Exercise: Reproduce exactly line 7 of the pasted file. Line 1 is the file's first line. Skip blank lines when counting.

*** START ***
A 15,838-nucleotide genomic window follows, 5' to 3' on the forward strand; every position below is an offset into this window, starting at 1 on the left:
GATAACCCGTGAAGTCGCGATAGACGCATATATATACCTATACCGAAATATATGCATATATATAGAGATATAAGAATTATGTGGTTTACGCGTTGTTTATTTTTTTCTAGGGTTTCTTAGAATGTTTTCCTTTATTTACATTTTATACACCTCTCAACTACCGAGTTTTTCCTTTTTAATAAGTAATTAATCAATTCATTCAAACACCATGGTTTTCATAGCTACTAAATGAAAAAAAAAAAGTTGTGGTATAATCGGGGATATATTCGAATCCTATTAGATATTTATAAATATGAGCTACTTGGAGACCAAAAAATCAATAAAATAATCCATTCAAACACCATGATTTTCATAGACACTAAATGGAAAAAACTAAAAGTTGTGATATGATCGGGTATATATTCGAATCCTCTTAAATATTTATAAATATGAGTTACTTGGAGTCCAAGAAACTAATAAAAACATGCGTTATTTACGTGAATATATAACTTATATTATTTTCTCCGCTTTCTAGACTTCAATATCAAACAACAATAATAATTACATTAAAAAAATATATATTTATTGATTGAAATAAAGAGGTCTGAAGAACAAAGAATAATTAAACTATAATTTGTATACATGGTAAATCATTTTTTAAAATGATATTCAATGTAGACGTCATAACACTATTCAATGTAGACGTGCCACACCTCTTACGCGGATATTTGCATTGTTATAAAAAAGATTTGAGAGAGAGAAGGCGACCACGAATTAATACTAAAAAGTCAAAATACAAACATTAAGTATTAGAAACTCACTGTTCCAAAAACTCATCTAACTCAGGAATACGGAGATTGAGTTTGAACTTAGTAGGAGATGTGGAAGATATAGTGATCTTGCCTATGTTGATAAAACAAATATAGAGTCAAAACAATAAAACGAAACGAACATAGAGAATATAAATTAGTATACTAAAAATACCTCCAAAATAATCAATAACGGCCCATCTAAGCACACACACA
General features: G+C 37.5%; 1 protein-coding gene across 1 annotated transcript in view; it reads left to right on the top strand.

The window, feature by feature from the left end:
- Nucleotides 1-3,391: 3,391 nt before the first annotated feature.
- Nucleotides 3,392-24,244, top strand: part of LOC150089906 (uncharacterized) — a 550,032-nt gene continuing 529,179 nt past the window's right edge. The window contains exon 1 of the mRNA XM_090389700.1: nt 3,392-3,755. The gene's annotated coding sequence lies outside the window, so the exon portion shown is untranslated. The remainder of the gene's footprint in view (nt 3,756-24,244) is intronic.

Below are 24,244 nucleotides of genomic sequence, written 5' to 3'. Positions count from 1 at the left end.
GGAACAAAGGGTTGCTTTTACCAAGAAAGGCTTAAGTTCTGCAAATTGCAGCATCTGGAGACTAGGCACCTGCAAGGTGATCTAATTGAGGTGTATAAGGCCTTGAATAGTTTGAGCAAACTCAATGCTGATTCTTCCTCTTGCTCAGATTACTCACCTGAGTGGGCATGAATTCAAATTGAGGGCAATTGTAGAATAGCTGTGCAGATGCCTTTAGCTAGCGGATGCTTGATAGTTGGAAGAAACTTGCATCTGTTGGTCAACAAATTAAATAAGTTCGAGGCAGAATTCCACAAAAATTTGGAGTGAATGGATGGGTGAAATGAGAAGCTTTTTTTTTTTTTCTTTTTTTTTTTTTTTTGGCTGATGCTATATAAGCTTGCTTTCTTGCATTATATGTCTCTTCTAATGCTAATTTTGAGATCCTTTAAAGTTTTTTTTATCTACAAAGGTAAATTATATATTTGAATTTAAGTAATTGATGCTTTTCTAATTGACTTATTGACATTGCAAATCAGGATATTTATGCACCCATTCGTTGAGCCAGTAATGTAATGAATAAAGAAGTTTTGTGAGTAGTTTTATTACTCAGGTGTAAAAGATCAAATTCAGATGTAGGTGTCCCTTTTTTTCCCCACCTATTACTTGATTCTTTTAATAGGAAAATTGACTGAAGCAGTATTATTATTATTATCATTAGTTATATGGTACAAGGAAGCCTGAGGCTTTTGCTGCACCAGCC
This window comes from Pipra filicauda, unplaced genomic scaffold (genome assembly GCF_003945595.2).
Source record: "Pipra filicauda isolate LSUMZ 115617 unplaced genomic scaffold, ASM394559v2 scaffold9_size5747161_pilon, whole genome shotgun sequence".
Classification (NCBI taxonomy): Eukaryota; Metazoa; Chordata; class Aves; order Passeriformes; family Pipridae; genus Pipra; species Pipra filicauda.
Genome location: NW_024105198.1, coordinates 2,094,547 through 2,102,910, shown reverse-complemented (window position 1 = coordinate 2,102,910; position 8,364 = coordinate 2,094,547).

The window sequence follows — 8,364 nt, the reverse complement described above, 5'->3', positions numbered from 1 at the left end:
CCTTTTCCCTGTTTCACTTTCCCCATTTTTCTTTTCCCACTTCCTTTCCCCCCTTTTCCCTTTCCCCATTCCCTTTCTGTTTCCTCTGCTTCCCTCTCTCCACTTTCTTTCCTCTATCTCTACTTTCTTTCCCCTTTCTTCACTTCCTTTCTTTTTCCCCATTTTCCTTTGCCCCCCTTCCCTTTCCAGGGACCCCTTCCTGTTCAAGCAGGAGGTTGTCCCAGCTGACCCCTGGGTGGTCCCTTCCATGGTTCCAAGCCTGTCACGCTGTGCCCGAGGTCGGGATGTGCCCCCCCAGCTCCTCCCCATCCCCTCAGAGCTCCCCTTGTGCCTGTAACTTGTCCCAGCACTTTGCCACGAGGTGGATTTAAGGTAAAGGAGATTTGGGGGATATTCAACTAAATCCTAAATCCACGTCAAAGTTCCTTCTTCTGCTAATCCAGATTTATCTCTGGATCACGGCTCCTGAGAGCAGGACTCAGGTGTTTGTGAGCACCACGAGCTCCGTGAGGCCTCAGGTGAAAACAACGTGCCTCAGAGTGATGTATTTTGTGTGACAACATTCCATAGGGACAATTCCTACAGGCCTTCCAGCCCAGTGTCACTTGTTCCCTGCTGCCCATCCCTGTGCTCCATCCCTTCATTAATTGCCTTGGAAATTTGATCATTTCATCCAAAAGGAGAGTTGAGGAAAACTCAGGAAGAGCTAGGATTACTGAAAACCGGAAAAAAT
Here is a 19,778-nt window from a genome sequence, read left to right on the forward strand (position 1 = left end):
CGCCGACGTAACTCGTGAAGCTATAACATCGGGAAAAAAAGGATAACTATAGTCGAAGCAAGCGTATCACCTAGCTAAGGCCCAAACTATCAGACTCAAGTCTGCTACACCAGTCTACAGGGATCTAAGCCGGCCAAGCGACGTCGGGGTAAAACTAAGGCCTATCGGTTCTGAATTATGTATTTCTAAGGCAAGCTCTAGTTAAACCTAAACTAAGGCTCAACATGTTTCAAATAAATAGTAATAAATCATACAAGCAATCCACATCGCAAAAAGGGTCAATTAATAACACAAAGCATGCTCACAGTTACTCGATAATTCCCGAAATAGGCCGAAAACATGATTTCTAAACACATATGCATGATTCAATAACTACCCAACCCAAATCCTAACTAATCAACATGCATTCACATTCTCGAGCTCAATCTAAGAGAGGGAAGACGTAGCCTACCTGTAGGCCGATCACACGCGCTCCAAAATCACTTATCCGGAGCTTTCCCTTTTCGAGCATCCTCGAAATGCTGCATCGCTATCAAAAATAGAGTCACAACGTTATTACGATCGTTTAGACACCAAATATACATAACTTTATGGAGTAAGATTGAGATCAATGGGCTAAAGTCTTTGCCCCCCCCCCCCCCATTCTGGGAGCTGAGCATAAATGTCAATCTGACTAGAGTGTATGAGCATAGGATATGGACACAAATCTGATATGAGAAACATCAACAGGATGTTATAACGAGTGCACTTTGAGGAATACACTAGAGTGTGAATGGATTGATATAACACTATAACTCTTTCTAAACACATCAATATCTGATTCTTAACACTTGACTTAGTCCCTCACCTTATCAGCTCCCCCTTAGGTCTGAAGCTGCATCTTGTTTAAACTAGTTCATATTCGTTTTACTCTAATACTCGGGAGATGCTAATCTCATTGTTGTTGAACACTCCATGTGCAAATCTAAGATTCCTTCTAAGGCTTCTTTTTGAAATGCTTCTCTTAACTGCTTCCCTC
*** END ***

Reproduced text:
Below are 24,244 nucleotides of genomic sequence, written 5' to 3'. Positions count from 1 at the left end.